Saturday, June 11, 2011

How "Real" is your cat?

book review

Book: The Unadulterated Cat
Author: Terry Pratchett
Illustrator: Gray Jolliffe
Genre: Humour
Publisher: Orion Publishing
Excerpt: “On the one hand we have these great tawny brutes that sit yawning under the hot veldt sun or burning bright in jungles, and on the other there's these little things that know how to sleep on top of off-peak heaters and use cat doors. Not much in between, is there? A whole species divided, basically, between 500lbs of striped muscle that can bring down a gnu, and ten pounds of purr. Nowhere do we find the Piltdown Cat, the missing lynx.
All right, there's the wild cat, but that just looks like your average domestic tabby who's been hit on the head with a brick and got angry about it. No, we must face it. Cats just turned up. One minute nothing, next minute Egyptians worshipping them, mummifying them, building tombs for them.”

One of the most read authors in the world, Terry Pratchett is well known for his fantasy work that is draped in humour. But not everything that he has written is set on a planet that is a flat disc balanced on the backs of four elephants that are carried through the universe by a giant turtle. Take The Unadulterated Cat for instance – it’s a book, as its name suggests, about cats. And not just any cats, but Real ones as opposed to the “boring, mass-produced cats, which may bounce with health and nourishing vitamins but aren't a patch on the good old cats you used to get”.

A funny little book that finds humour in cat behaviour (and is in no way meant as a proper guide for pet owners), The Unadulterated Cat begins by describing what a Real cat is and how you can tell it apart from an unReal cat, and then goes on to discuss topics like the different types of cats (Farm Cats; Arch-villains’ Cats; Sort of Tabby Cats with a Bit of Ginger, But Sometimes In the Right Light You Could Swear There's a Hint of Siamese There...), how to get a cat and how to name it (“never give a cat a name you wouldn't mind shouting out in a strained, worried voice around midnight while banging a tin bowl with a spoon”), what kind of illnesses Real cats tend to get (impatient legs, flypaper, sitting and hiccupping gently...), training and disciplining the Real cat (“You think it's the cat turning up obediently at the back door at ten o'clock on the dot for its dinner. From the cat's point, a blob on legs has been trained to take a tin out of the fridge every night.”), and much more.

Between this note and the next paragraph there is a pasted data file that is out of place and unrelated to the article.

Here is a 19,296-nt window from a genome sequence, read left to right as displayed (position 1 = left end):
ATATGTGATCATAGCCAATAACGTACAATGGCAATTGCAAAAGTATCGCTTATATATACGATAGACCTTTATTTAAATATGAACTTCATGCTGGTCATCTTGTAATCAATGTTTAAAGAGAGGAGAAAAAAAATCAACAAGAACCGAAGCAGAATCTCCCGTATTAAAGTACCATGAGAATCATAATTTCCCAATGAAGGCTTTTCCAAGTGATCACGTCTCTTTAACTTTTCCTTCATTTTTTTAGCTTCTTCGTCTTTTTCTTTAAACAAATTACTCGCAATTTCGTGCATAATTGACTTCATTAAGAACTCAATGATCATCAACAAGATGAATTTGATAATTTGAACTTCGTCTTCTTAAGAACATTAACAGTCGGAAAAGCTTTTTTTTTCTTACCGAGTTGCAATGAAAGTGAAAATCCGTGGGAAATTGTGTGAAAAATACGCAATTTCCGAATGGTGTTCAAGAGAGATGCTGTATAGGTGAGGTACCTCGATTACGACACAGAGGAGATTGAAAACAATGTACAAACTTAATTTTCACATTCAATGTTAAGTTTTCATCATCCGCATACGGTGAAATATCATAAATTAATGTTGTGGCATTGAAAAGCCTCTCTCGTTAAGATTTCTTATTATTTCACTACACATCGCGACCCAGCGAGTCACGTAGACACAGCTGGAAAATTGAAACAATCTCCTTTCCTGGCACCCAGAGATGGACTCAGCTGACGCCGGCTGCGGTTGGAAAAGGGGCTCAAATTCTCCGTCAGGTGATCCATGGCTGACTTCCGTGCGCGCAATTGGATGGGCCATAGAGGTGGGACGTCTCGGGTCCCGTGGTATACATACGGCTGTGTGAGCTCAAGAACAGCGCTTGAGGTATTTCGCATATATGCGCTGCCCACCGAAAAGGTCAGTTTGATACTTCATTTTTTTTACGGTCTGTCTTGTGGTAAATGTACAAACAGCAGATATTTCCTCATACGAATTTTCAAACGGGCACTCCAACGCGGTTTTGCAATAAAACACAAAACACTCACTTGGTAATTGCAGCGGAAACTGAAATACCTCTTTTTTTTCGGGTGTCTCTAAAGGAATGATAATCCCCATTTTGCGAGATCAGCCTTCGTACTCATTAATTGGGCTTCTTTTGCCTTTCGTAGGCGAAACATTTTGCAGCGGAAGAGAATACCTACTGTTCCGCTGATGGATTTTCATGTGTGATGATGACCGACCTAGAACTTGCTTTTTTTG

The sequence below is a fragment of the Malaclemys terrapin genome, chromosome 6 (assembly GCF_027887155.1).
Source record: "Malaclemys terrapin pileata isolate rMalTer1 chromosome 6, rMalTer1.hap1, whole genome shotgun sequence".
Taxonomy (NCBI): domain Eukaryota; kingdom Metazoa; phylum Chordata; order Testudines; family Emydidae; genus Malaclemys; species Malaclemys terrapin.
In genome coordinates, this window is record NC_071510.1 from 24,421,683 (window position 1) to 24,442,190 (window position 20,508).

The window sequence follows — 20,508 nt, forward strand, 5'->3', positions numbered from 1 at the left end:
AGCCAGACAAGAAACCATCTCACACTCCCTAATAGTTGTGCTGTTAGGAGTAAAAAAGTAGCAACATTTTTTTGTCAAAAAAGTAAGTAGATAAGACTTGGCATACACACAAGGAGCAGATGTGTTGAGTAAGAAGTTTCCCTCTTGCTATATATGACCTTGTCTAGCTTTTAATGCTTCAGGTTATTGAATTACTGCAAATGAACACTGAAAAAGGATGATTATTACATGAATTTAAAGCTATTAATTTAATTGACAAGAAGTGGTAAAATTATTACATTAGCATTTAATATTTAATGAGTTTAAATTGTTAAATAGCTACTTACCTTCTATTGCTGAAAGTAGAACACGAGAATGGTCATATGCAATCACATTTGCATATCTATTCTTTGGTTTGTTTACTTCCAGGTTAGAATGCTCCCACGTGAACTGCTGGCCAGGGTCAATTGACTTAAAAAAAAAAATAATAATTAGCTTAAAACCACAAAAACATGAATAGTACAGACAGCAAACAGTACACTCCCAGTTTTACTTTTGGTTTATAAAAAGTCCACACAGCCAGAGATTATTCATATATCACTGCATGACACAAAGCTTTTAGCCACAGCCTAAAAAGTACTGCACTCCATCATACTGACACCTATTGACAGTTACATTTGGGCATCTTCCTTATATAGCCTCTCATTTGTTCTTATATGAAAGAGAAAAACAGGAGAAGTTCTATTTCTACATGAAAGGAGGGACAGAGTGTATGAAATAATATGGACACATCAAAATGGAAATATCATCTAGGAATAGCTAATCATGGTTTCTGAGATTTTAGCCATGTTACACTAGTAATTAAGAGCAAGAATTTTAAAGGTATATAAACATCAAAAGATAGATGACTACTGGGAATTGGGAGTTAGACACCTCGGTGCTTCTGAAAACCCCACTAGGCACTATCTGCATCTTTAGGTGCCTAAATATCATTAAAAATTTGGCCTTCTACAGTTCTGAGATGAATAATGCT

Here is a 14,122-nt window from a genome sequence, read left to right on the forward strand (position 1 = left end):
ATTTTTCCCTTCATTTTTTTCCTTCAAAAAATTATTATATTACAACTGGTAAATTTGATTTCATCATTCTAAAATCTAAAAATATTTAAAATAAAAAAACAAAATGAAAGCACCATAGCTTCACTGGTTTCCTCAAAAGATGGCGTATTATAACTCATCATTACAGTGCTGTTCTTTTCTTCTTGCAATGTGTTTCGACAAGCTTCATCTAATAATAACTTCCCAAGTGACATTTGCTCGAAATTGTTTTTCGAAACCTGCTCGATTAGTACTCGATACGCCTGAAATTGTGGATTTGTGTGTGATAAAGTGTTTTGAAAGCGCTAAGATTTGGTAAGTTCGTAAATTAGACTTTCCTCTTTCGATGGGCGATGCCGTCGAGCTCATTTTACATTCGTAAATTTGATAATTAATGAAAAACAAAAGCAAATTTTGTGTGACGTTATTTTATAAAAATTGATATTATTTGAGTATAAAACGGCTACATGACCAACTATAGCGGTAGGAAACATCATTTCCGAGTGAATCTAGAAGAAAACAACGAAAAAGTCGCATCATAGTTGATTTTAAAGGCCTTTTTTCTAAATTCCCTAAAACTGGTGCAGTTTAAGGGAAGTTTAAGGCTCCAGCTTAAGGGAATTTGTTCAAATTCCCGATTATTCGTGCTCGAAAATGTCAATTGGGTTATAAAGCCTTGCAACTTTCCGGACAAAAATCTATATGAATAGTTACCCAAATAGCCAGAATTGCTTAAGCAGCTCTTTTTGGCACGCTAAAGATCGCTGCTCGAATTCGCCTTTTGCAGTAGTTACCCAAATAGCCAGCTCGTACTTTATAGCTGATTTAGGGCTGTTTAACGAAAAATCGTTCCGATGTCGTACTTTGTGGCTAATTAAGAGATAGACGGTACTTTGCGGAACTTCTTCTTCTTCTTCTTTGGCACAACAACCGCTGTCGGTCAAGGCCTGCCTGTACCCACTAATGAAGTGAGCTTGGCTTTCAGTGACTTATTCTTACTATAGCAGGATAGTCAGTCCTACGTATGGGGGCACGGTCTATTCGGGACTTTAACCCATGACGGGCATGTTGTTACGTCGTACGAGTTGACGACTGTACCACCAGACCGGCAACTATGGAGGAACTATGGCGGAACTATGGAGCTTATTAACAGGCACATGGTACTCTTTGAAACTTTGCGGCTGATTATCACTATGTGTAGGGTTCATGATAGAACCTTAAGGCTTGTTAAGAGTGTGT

Pratchett uses his witty style to analyze cat quirks and provide insights into the interaction between humans and their feline overlords. If you’ve ever worried about your cat’s health after you found it eating grass, or seen a pretty pattern of pawmarks in what must’ve once been wet cement, or wondered what the deal with the Schrodinger Cat really is, then you’ll know exactly what the author is talking about and where he is coming from; the observations made in the book might not be groundbreaking, but they will repeatedly bring a knowing smile to your face.

So if you have ever owned a cat (or rather been owned by a cat), then the content of this book is very likely to tickle your fancy. But if you’re not a cat person and haven’t been around cats much, then the book probably won’t appeal to you as much; you might be amused by some of the bits here and there, but you may or may not be able to actually connect to the content. In short, The Unadulterated Cat is a fun, light read and will be a delight for cat owners/lovers who will certainly find their pets described in the lines of this book.

- By Sameen Amer

The Express Tribune - 11th June, 2011

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